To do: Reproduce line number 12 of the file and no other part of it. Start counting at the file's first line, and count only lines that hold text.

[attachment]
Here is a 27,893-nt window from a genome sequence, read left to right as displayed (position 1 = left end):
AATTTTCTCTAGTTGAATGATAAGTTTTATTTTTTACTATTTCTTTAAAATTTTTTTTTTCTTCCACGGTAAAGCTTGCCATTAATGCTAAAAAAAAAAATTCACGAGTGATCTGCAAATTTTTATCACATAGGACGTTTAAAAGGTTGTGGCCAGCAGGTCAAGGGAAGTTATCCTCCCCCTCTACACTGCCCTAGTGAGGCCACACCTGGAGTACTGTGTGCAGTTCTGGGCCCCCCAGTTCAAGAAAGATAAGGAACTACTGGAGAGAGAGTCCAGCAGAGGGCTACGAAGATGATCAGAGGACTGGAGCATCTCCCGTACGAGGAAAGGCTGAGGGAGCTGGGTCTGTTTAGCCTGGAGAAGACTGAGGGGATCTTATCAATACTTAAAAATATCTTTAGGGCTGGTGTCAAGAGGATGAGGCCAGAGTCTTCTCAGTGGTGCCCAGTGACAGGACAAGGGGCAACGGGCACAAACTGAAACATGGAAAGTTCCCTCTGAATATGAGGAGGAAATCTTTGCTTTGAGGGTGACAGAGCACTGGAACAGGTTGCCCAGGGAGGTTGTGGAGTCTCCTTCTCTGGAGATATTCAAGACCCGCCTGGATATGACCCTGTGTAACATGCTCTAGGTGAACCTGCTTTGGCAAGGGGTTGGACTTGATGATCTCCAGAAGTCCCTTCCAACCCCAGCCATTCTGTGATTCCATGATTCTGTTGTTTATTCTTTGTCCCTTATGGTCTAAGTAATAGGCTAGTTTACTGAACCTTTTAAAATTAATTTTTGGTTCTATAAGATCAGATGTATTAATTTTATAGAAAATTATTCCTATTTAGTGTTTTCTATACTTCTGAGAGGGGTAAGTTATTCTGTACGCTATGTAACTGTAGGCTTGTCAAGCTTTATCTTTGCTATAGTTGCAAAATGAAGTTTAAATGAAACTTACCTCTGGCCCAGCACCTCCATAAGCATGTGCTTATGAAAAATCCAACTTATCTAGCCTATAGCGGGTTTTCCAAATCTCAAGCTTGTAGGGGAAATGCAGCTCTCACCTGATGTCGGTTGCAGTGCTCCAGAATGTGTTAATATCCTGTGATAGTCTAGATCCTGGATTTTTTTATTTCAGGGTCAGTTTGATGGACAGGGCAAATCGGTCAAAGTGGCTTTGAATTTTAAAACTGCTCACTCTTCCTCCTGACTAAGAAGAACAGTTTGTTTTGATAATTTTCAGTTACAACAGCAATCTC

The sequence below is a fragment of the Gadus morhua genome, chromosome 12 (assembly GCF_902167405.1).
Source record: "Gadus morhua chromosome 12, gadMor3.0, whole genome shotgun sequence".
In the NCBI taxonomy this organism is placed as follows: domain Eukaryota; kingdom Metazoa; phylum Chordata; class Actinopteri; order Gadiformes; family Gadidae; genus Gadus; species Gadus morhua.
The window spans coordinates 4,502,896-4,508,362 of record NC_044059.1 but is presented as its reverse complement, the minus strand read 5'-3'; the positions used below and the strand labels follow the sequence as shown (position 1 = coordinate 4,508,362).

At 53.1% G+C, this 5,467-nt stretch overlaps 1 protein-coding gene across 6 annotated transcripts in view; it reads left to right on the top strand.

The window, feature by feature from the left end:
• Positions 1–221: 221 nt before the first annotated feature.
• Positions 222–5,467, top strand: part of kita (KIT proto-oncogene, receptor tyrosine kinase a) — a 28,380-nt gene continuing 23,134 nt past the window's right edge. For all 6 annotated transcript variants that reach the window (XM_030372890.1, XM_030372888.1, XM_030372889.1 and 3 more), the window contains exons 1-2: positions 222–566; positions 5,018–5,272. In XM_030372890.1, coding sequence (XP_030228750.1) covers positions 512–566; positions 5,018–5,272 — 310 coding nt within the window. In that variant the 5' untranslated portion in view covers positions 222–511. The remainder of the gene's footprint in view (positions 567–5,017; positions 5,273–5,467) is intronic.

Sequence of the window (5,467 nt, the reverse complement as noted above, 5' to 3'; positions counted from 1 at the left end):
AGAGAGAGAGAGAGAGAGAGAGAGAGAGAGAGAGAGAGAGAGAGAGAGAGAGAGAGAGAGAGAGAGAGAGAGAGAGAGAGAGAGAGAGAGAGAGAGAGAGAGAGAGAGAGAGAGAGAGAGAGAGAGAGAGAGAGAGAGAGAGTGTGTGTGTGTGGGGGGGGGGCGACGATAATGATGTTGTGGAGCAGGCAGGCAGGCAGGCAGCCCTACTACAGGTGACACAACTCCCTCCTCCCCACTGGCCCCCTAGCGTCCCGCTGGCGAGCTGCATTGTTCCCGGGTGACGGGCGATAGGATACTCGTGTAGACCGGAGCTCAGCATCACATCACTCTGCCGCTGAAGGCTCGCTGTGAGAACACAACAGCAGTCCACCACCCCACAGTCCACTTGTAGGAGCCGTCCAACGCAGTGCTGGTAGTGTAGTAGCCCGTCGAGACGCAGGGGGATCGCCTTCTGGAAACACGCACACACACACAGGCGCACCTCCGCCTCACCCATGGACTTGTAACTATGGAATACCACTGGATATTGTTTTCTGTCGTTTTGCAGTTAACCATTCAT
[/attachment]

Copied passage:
AGAGAGAGAGAGAGAGAGAGAGAGAGAGAGAGAGAGAGAGAGAGAGAGAGAGAGAGAGAGAGAGAGAGAGAGAGAGAGAGAGAGAGAGAGAGAGAGAGAGAGAGAGAGAGAGAGAGAGAGAGAGAGAGAGAGAGAGAGAGAGTGTGTGTGTGTGGGGGGGGGGCGACGATAATGATGTTGTGGAGCAGGCAGGCAGGCAGGCAGCCCTACTACAGGTGACACAACTCCCTCCTCCCCACTGGCCCCCTAGCGTCCCGCTGGCGAGCTGCATTGTTCCCGGGTGACGGGCGATAGGATACTCGTGTAGACCGGAGCTCAGCATCACATCACTCTGCCGCTGAAGGCTCGCTGTGAGAACACAACAGCAGTCCACCACCCCACAGTCCACTTGTAGGAGCCGTCCAACGCAGTGCTGGTAGTGTAGTAGCCCGTCGAGACGCAGGGGGATCGCCTTCTGGAAACACGCACACACACACAGGCGCACCTCCGCCTCACCCATGGACTTGTAACTATGGAATACCACTGGATATTGTTTTCTGTCGTTTTGCAGTTAACCATTCAT